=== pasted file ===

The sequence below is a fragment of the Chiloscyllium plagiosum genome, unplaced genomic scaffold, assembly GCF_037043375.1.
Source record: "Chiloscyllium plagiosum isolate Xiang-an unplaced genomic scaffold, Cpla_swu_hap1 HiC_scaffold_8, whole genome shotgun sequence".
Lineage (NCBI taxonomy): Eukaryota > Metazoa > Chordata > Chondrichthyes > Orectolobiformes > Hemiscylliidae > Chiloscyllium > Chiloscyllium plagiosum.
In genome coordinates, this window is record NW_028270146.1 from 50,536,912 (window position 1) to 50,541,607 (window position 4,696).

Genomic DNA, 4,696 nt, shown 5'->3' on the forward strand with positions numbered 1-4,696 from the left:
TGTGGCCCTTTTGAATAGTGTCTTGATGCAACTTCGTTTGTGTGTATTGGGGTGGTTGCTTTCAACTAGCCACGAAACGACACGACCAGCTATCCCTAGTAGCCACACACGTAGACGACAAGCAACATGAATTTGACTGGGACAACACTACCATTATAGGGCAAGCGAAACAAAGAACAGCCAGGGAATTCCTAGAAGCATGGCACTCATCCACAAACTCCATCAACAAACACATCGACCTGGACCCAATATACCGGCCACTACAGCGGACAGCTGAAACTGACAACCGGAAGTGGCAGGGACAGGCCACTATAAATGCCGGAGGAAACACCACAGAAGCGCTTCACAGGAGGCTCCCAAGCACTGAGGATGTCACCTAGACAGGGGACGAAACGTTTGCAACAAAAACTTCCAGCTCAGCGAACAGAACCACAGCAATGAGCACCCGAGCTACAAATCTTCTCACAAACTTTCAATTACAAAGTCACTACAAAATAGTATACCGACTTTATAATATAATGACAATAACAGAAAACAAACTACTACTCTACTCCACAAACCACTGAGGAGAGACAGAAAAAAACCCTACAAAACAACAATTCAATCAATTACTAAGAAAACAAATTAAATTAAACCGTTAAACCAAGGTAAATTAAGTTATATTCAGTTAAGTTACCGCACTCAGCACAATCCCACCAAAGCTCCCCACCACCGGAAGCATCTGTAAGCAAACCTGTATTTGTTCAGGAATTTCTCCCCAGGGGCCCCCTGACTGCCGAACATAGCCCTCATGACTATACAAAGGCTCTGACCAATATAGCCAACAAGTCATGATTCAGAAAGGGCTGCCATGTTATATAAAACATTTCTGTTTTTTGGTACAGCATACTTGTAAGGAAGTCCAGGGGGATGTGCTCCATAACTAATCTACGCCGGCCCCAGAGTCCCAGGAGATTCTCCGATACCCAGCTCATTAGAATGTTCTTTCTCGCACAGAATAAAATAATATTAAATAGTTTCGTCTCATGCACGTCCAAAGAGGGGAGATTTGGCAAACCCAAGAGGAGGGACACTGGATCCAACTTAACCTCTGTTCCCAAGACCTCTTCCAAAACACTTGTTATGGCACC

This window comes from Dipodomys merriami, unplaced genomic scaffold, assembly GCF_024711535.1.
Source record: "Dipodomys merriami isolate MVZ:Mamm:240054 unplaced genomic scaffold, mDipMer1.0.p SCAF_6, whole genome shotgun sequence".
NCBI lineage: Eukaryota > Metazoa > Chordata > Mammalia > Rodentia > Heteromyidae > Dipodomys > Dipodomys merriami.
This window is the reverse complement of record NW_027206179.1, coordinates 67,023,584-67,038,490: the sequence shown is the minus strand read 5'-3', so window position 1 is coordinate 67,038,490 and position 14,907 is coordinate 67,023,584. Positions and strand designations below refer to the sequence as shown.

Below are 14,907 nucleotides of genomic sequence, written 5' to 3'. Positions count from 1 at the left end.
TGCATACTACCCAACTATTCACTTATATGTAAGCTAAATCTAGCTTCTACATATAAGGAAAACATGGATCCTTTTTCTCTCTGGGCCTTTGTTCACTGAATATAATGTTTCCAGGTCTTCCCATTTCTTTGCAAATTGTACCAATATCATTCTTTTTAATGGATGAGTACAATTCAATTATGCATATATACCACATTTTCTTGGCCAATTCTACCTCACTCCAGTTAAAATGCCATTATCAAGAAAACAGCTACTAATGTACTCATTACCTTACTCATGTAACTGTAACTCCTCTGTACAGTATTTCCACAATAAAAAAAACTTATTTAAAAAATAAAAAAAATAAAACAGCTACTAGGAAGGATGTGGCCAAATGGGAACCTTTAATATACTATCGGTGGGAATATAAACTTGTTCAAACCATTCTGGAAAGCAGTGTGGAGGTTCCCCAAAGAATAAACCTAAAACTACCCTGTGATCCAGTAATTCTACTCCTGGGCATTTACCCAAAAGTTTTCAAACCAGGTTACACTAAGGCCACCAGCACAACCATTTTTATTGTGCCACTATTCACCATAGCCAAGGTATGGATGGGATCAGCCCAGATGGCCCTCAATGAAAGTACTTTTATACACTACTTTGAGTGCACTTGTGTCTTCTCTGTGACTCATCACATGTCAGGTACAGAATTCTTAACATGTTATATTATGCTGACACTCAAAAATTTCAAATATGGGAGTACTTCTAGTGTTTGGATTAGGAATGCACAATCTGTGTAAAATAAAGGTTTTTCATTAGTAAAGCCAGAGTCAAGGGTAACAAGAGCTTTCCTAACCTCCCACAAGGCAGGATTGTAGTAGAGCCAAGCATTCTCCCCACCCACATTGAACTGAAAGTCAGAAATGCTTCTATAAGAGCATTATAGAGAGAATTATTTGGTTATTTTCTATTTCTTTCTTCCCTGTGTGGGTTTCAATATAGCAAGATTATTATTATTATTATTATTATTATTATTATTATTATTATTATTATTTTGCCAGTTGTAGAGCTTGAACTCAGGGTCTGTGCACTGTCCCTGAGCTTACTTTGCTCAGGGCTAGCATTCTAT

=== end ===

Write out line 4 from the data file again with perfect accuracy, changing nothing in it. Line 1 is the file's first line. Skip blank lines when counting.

In genome coordinates, this window is record NW_028270146.1 from 50,536,912 (window position 1) to 50,541,607 (window position 4,696).